Curiously enough, the Americano cocktail was also a favorite of James Bond (it’s the first drink he orders in Casino Royale), but it never came to be associated with the spy in the way that the Vesper and, of course, the Martini were. The Americano and its origins date back to Italy in the 1860s, when it was first called the Milano-Torino, a reference to its ingredients: Campari (from Milano) and Cinzano sweet vermouth (from Torino). The drink became wildly popular with visiting Americans, and so the drink was nicknamed the Americano. The moniker stuck, and the rest, as they say, is history. One with a bitter orange bite.–Greg Seider
LC All Right With Americano Note
Although we’re not crazy about the way many American tourists act while traveling abroad [Editor’s Note: Noooooo, David, we’re not talking about you!], we’ll drink to any cocktail as lovely as this, even if it is named for our fellow citizens. But enough about the cocktail’s title. Curious as to what it’s all about? It’s low in alcohol, slightly bitter, has a lilt of orange, and never fails to takes the edge off a long day. Cin cin!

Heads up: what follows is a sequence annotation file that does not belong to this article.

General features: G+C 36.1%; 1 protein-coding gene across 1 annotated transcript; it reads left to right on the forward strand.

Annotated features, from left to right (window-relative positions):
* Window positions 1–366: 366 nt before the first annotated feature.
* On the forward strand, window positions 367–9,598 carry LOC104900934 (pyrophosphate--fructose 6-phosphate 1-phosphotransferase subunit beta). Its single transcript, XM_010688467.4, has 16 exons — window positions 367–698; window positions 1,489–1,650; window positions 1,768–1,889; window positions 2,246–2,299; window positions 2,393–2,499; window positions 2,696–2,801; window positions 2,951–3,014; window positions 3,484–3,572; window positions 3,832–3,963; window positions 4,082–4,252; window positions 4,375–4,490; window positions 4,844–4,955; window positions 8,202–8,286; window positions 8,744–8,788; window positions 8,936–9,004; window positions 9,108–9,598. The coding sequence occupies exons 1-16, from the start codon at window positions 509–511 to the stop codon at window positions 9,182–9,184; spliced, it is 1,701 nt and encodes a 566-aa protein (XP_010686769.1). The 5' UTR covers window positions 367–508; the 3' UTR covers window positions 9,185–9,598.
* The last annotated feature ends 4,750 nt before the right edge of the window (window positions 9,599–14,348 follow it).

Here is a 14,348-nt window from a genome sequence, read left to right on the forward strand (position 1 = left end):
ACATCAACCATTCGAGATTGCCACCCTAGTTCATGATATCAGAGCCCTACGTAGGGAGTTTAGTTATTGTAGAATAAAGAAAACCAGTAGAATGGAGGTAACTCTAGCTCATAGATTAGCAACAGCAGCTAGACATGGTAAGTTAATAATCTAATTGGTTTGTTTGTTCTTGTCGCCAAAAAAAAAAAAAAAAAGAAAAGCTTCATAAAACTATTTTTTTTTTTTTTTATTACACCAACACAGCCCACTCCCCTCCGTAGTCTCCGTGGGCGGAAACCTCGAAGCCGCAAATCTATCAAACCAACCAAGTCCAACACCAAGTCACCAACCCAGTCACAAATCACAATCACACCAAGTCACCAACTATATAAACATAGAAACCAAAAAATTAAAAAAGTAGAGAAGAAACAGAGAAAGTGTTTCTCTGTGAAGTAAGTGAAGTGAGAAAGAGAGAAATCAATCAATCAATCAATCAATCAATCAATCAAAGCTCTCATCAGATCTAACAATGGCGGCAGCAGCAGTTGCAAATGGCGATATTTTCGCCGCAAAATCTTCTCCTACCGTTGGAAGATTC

Special Equipment: Collins glass (optional)
- Quick Glance
- 5 M
- 5 M
- Makes 1 cocktail
- 1 ounce Campari
- 1/2 ounce Antica Formula sweet vermouth (red vermouth with vanilla flavoring)
- 1/2 ounce Dolin sweet vermouth (white vermouth)
- Club soda
- Twist or strip orange peel, preferably organic, for garnish
- 1. Stash a Collins glass (a tall glass that typically holds 10 to 14 ounces) or a plain old pint glass in the freezer until frosty and chilled.
- 2. Stir the Campari and both vermouths into the chilled glass and add ice. Top with the club soda and stir again. Garnish the Americano with the orange peel.
- Delicate Americano
- Substitute Cocchi Americano or Montenegro amaro for the Campari for more delicate floral notes.
- Bitter Americano
- Substitute Cynar for the Campari for a more herbal and bitter taste.
Thirsty for more? Sip on these:
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